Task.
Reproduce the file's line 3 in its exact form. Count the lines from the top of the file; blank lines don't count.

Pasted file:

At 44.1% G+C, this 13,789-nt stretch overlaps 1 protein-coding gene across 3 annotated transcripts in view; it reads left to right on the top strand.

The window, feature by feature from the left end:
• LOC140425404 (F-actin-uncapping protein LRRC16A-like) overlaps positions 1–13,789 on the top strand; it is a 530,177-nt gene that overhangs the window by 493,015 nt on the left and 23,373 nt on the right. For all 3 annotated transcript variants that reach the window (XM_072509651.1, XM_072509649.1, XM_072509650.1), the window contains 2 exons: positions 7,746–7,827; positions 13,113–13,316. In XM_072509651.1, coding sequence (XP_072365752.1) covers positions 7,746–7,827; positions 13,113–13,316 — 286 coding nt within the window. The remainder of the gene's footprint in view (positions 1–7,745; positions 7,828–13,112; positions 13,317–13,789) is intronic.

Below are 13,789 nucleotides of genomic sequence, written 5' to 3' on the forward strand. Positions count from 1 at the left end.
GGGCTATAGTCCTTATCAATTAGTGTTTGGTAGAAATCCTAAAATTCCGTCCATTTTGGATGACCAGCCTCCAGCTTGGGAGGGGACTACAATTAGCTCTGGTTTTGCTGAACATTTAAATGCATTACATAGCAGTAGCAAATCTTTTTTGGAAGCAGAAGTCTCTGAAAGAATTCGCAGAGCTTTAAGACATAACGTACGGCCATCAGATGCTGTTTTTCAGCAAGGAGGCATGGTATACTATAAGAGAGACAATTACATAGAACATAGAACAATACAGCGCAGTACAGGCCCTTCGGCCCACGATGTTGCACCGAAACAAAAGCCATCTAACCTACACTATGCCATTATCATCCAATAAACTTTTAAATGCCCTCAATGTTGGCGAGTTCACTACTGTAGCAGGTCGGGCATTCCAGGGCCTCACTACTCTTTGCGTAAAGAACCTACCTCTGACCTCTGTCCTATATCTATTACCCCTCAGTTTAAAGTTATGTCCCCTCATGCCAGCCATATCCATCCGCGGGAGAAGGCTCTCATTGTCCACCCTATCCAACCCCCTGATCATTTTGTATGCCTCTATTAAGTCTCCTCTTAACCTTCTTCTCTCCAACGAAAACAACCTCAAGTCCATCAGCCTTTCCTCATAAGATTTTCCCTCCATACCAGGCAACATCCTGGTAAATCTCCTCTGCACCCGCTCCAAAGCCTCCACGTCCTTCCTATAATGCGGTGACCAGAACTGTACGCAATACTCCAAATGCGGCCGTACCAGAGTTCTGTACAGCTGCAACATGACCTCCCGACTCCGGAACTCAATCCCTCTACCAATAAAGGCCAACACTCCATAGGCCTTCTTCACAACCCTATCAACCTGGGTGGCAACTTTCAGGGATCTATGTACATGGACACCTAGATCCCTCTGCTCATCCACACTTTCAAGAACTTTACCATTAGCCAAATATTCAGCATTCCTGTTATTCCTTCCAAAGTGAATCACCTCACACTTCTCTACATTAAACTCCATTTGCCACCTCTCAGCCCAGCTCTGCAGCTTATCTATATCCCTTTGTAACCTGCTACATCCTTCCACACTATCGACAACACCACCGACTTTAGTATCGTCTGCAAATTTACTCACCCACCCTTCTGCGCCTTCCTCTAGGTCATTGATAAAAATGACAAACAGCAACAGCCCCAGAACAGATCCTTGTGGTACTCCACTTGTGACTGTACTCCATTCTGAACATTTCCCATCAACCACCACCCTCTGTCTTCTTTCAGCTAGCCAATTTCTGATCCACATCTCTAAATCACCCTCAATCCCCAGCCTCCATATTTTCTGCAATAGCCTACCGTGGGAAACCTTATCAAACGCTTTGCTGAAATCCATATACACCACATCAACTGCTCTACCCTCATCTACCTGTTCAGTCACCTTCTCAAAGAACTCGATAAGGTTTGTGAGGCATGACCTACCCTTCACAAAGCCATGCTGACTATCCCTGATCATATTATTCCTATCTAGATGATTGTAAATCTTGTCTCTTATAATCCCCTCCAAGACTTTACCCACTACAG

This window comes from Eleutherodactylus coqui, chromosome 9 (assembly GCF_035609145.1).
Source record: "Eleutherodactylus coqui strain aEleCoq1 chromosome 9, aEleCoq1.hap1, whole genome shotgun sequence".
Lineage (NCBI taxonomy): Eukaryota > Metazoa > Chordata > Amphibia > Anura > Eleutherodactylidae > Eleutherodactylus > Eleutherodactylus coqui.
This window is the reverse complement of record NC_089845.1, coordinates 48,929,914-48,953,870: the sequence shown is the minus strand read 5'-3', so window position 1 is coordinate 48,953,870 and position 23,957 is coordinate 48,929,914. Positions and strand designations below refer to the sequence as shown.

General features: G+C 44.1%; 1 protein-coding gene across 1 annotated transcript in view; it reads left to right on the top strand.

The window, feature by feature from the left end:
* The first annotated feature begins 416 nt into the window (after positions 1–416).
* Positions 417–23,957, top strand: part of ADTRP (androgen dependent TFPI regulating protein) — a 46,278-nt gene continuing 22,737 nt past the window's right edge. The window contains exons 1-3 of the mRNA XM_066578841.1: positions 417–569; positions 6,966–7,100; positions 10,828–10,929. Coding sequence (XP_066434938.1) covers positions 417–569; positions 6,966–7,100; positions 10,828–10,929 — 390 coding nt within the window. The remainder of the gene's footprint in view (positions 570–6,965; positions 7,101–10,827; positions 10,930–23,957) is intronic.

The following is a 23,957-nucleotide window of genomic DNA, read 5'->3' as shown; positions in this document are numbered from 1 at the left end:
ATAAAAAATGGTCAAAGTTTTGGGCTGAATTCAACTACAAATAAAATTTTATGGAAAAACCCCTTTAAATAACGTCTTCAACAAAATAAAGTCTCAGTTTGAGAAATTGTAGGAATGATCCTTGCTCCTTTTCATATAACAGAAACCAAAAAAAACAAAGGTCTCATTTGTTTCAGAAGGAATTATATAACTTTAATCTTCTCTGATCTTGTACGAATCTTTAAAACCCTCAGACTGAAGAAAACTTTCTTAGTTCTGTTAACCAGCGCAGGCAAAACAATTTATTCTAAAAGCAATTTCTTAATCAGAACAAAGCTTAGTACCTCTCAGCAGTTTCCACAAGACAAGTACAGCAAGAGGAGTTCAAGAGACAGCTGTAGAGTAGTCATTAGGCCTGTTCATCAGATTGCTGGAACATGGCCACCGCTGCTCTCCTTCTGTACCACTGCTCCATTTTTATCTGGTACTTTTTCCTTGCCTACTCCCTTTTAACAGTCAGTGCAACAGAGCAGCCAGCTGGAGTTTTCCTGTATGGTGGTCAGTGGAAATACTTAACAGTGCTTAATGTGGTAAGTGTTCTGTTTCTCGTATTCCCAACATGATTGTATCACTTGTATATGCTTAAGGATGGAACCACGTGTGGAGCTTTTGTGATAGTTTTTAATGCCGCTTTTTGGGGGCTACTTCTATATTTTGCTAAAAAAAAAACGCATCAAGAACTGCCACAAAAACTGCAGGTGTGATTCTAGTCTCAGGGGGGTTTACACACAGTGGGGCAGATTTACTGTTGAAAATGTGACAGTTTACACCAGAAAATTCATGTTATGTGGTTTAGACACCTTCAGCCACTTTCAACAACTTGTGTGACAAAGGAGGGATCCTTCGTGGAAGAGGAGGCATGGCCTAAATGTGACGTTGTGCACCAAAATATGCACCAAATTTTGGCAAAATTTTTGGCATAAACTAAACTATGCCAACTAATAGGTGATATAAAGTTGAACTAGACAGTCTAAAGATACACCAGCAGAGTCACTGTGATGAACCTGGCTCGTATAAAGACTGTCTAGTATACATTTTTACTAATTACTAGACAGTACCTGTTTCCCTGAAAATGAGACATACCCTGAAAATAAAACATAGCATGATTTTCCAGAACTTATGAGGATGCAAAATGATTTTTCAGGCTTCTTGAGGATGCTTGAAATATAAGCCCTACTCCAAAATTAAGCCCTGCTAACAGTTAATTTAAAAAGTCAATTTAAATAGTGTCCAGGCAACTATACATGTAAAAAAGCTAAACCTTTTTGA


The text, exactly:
• LOC140425404 (F-actin-uncapping protein LRRC16A-like) overlaps positions 1–13,789 on the top strand; it is a 530,177-nt gene that overhangs the window by 493,015 nt on the left and 23,373 nt on the right. For all 3 annotated transcript variants that reach the window (XM_072509651.1, XM_072509649.1, XM_072509650.1), the window contains 2 exons: positions 7,746–7,827; positions 13,113–13,316. In XM_072509651.1, coding sequence (XP_072365752.1) covers positions 7,746–7,827; positions 13,113–13,316 — 286 coding nt within the window. The remainder of the gene's footprint in view (positions 1–7,745; positions 7,828–13,112; positions 13,317–13,789) is intronic.